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With legislation changing constantly, how can HR professionals keep up?

By Karen Stone, CHRE

The past decade of employment law has seen more change than ever before. In Ontario, our commitment to strong human rights legislation is commendable – and it takes a lot of research, knowledge and fast-paced legal advancement to keep up with emerging areas of the law. 

Issues such as family status accommodation, medical marijuana in the workplace, gender and identity rights, emerging definitions of disability, psychological safety in the workplace and changing employment standards legislation are only a few of the fast-changing areas of the law. 

With all of this evolution of law, it can be challenging for employers and HR professionals to keep abreast to ensure compliance is achieved. The challenge is even more complex when we have multiple legislative changes occurring at the same time, or when the changes have different effective dates and different requirements, depending on the size or classification of the employer (we’re looking at you, AODA).

These changes can appear overwhelming. It’s enough to make anyone take a few deep breaths into a paper bag.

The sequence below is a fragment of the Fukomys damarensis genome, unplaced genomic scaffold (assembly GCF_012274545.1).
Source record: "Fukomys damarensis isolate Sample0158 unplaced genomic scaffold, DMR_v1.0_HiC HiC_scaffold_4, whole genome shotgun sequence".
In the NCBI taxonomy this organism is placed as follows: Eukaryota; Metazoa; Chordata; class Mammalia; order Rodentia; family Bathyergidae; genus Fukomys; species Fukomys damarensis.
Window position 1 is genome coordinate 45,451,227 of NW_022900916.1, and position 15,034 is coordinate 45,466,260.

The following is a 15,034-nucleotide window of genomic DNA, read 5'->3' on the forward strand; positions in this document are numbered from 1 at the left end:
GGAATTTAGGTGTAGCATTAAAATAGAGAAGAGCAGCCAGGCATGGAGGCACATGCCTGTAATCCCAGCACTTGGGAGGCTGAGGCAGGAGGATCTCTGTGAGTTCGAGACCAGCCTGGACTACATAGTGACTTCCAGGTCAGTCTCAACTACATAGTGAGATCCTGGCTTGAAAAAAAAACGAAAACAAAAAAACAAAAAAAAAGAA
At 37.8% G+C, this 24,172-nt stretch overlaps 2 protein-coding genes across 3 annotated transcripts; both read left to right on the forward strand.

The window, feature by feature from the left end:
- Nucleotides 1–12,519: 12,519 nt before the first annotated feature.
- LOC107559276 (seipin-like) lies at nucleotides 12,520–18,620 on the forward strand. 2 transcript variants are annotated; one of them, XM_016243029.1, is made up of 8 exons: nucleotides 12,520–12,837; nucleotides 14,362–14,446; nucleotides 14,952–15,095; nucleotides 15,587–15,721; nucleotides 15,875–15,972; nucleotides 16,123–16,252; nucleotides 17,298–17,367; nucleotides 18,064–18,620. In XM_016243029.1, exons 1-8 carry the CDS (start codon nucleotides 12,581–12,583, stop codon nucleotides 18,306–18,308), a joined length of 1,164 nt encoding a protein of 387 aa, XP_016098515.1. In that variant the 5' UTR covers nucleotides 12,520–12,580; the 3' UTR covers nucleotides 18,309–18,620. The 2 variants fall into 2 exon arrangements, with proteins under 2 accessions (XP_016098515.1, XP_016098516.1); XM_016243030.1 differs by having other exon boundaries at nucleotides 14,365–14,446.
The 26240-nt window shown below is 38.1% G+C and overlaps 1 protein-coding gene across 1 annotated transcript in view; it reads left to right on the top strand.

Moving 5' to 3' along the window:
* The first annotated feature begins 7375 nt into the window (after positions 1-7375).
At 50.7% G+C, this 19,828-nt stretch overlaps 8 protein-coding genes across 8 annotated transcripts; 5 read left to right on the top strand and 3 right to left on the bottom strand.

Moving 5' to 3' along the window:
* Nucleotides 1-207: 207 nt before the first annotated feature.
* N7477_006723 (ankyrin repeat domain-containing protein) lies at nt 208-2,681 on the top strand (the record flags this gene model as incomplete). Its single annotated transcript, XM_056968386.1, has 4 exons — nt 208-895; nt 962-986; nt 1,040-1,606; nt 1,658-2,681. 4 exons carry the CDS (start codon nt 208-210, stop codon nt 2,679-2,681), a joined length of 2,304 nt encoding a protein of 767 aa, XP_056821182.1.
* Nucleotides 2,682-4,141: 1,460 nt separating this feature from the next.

However, as always, we here at the Human Resources Professionals Association (HRPA) and HR Professional are doing our utmost to help you navigate those changes. For our October Employment Law issue, both of our main features discuss the critical information you need to stay compliant with the changing legal landscape. We’re also proud to be hosting our annual HR Law Conference at the St. Andrew’s Club and Conference Centre this month, with a standout roster of the biggest names in employment and labour lawyers. 

At HRPA, we’re very proud of the leading-edge employment law knowledge that our members possess. Each of our three HR designations has an employment law component, so organizations can rest assured they are hiring a designated HR professional who has thorough knowledge of legal compliance – and with our continuing professional development (CPD) requirement, that knowledge is always being updated and refreshed. 

While it will always require hard work and commitment to keep on top of complex legal changes, the dedication we’ve shown toward this endeavour is testament to the professionalism of HR. We have become a trusted business partner when it comes to safeguarding our organizations from legal risk – and that is certainly something to be proud of.  n

Karen Stone, CHRE, is chair of the Human Resources Professionals Association.

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